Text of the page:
Reflecting on the hidden life of Nazareth and on Mary's spiritual progress in its silence, and reflecting by way of contrast on what the world terms progress, we are forced to conclude: men never talked more of progress than since they began to neglect its most important form, spiritual progress. And what has been the result? That the baser forms of progress, sought for their own sake, have brought pleasure, idleness and unemployment in their train, and prepared the way for a moral decline towards materialism, atheism ---- and even barbarism, as the recent world wars prove, for Mary, on the contrary, we fin the ever more perfect realization of the Gospel words: 'Thou shalt love the Lord thy God, with thy whole heart, and with thy whole soul, and with all thy strength, and with all thy mind.' The further she advances the more she loves God with all her heart, for the more she sees the opposition to Jesus growing in the course of His ministry up to the consummation of the mystery of the Redemption.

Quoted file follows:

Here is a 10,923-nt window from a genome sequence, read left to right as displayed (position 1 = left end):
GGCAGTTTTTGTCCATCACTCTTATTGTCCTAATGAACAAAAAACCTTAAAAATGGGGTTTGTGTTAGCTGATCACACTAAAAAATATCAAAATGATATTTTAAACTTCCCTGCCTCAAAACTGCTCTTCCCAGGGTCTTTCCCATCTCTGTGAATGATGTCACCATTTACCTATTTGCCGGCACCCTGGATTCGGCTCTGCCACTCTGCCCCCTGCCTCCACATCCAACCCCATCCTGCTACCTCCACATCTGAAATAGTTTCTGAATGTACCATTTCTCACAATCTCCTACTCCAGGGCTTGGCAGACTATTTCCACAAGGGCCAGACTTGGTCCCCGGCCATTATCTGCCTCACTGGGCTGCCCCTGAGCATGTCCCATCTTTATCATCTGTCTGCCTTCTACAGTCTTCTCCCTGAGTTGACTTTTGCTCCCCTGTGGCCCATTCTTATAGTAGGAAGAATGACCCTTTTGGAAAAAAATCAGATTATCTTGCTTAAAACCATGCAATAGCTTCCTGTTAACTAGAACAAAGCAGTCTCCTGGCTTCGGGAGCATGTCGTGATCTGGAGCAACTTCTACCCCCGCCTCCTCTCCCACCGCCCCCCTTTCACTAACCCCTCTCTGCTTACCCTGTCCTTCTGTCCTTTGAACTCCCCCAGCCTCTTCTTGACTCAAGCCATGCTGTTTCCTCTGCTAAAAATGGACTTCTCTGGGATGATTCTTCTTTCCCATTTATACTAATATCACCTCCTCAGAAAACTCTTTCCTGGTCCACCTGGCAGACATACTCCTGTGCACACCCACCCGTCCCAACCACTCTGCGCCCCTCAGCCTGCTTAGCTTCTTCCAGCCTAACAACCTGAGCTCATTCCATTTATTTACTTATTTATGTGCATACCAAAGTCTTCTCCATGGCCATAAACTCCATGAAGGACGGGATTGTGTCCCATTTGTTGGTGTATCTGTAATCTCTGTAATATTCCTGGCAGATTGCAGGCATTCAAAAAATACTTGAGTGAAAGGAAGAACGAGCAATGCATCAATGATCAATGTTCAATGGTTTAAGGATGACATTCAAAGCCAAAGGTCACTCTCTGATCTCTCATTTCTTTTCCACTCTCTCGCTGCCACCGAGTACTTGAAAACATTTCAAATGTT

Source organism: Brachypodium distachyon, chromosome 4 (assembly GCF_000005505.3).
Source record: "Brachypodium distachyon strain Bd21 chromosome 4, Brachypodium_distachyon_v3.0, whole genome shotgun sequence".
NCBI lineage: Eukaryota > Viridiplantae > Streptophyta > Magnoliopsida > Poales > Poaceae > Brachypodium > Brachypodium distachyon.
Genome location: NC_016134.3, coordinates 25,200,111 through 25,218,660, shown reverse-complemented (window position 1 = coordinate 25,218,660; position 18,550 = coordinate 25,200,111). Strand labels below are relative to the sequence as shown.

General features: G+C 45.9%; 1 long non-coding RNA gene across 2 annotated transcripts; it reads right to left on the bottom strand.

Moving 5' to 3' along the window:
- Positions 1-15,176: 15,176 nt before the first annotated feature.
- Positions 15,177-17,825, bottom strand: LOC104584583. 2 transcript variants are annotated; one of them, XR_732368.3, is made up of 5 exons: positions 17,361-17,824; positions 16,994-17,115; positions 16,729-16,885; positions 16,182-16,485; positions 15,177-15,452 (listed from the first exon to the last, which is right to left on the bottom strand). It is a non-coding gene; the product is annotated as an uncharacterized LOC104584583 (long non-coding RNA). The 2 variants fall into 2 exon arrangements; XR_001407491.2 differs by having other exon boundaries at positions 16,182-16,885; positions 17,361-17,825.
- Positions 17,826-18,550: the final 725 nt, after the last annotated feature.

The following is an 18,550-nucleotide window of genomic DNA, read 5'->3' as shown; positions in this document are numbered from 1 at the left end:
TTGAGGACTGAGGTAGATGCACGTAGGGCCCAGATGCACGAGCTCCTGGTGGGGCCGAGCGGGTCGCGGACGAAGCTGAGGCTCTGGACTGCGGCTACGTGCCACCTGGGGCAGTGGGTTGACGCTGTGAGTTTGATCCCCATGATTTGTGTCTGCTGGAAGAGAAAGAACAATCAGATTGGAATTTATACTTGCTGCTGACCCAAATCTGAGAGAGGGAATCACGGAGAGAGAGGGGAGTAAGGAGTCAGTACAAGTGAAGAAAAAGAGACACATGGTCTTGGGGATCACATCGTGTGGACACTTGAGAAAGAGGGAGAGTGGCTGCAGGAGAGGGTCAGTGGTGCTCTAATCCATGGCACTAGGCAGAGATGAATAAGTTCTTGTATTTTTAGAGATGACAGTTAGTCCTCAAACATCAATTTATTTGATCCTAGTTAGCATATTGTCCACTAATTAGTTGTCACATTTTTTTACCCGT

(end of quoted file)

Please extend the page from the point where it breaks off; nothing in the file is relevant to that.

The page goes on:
44. Bossuet, Elevations, 19th Week, 3rd Elevation.
45. Elevations, 20th Week, 9th and 10th Elevations.